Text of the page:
It wouldn’t do for your body to turn up.  I’ll keep it safe though, don’t worry.  Just like I did for her.”  It gestured with a clawed hand towards the body in the skip.

As its gaze flicked where it gestured Carl stepped back and grabbed the gun from under his jacket, pointing it at the creatures chest.  He was pleased his hands didn’t shake.  The old training still served him well.  He’d been hoping for shock or fear from the creature.  Instead he got laughter.

“You really are stupid aren’t you.  I’ve told you already, nothing electronic will work.  The gun is dead.  No power cell, no guidance system, no focus.  Nothing.”

Carl pulled the trigger several times in desperation.  Nothing happened.  He cursed as the creature started to move closer.

“Why?” he demanded.  “Why do it?  Why humans?”

“Why not?  I could eat animals.  I’ve done it a few times.  But humans are more fun.  They understand what’s going to happen to them.  They cry, beg, run, fight.  So much fun.”

“So that’s it?  You’re from a race of killers?  Sick murderers?  How many of you are there?”

The creature was pressed up against the barrel of the useless gun now.  It stopped before Carl had to back up again.  “Others?” it hissed, eyes blazing.  “Others?  That bunch of cowards.  Of do gooders.  They don’t understand the power they could have.  No.  I’m the only one to see the light.  They just visit, observe, blend in.  Cowards.”

Carl’s breathing was ragged now, heart hammering.  Swallowing he managed to speak.

“Just you.  That’s good.  Very good.”

“Why?”  The creatures expression seemed puzzled, head tilted to one side.  Carl wasn’t sure if that was a holdover from impersonating a human, or its natural behaviour.  He didn’t care.

“It means I won’t be starting a war,” Carl said softly, flicking the gun’s safety off and pulling the trigger.  The recoil nearly knocked him off his feet.  The creature was thrown backwards, a gaping hole in its chest spewing reddish blood and other fluids.  Carl stepped forward again, pumping three more shots into its body then firing at its legs and arms until all the bullets were gone.  He didn’t want to kill it yet, but he certainly didn’t want it capable of moving. 

Ejecting the clip and loading another he studied the creature taking care not to get too close.  It looked badly wounded but who knew what it could do.  The creature was taking rapid shallow breaths and its eyes were fixed on Carl.  An acrid chemical stink from the weapon made Carl cough.  His security alarm beeped, coming back online. 

“You weren’t expecting that, were you?” he shouted.  Calming a little he carried on.  “Thought you were so smart.  No power means no weapon.  Every weapon we use is based on power cells and electronics.  No one remembers that a gun can be different, it’s been so long.  But this beauty is something else.  It’s old, very old.  A friend gave it to me during the war.  It’s so old it’s from Earth, from the times when our race first started to leave the planet.  No electronics.  No power packs.  Just chemicals and metal.  And a creature stupid enough to get close and talk rather than go for a clean kill.”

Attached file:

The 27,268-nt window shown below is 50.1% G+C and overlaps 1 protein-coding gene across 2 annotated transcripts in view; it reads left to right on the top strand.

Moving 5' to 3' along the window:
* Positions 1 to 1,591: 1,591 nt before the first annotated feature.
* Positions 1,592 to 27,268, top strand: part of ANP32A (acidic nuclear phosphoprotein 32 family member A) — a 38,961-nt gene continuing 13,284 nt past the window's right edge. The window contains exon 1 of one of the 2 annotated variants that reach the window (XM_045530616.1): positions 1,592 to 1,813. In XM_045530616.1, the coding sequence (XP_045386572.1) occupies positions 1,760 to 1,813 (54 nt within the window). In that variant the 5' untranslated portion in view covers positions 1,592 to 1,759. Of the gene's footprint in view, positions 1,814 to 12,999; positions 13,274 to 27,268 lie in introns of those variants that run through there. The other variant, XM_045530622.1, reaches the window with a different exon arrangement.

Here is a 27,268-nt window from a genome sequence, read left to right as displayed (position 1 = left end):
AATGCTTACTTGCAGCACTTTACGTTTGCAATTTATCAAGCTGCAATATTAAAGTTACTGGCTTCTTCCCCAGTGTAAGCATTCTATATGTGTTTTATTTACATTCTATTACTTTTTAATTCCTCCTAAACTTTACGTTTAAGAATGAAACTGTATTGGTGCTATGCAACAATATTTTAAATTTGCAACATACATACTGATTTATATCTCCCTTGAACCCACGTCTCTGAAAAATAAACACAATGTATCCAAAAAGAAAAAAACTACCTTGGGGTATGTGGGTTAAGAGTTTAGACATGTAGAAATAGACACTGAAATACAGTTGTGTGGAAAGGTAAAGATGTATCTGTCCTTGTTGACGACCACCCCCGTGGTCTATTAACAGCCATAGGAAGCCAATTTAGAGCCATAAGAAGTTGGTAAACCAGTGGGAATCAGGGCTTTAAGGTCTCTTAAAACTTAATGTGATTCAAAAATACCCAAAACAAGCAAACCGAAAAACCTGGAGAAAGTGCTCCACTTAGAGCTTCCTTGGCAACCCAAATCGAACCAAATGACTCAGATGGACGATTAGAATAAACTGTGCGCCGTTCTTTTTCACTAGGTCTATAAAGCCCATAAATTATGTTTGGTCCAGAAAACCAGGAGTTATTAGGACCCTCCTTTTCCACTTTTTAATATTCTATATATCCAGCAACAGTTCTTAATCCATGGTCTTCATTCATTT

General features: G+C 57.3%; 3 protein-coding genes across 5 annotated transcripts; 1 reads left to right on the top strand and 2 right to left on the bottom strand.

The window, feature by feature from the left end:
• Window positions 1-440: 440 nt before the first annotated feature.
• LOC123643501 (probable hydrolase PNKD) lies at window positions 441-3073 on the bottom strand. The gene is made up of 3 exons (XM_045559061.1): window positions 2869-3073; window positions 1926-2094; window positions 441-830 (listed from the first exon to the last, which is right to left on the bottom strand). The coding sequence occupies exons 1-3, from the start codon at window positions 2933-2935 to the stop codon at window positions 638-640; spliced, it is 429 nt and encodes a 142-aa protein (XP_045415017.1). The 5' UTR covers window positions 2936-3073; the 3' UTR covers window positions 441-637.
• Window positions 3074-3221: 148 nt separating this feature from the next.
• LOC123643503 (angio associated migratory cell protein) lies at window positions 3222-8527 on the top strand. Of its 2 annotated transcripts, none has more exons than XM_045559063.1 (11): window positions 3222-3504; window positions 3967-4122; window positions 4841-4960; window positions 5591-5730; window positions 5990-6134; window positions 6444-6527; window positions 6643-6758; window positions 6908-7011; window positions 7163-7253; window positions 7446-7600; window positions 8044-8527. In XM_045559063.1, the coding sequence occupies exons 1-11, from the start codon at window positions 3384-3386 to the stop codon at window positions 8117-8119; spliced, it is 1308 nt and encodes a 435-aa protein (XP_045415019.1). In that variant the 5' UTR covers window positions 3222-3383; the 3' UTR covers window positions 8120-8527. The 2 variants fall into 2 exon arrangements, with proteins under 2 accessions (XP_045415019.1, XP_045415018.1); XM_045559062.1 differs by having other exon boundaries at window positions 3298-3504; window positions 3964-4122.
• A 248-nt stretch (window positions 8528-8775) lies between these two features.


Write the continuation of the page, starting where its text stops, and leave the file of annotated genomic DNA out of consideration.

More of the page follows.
The alien tried to speak, coughed up blood, then continued in a weak voice.

“Use your alarm.  Get me help.  Your human medics can still save me.  I know so much.  There are so many secrets, so many advances.  Save my life and they’re yours.  Artificial gravity.  Faster warp drives.  Teleportation.  And so much more.”

Carl stared at the creature.  The offer was tempting.  No advanced alien race had been encountered in the hundreds of years humans had been in space.  Even if it was lying the knowledge gained from studying it, interrogating it, would be invaluable.

But it was a monster.  Images of its mutilated victims flashed before his eyes.  What if it got loose again?  Staring at it bleeding and helpless he realised there was only one thing he could do.

“I don’t care how vile you are, what you’ve done.  I can’t let a sentient creature lay there bleeding to death.  It’s wrong.”

The creatures eyes lit up, a smile hovered around its grotesque muzzle.  And faded again as Carl levelled the gun at its face.  its last puzzled expression was blown away as Carl emptied the gun into its head.

For a few minutes he stood over the ruined body, mind overwhelmed by what he’d seen, what he’d done.  Finally he roused himself enough to activate his security alarm, took a few steps away and sank to the floor as the shakes hit.

In minutes police flyers were landing in the alley, heavily armoured police charged down the ramps towards him.  Being rich and famous had some benefits it seemed.  Pushing himself to his feet Carl waited for them to arrive and the questions to start.  He had a feeling they would go on for a long time. 

He knew which question was going to be asked most.  “Did you have to kill it.”  He smiled grimly to himself.  He new the answer to that one.  Yes.  Beyond any shadow of a doubt, yes.

The End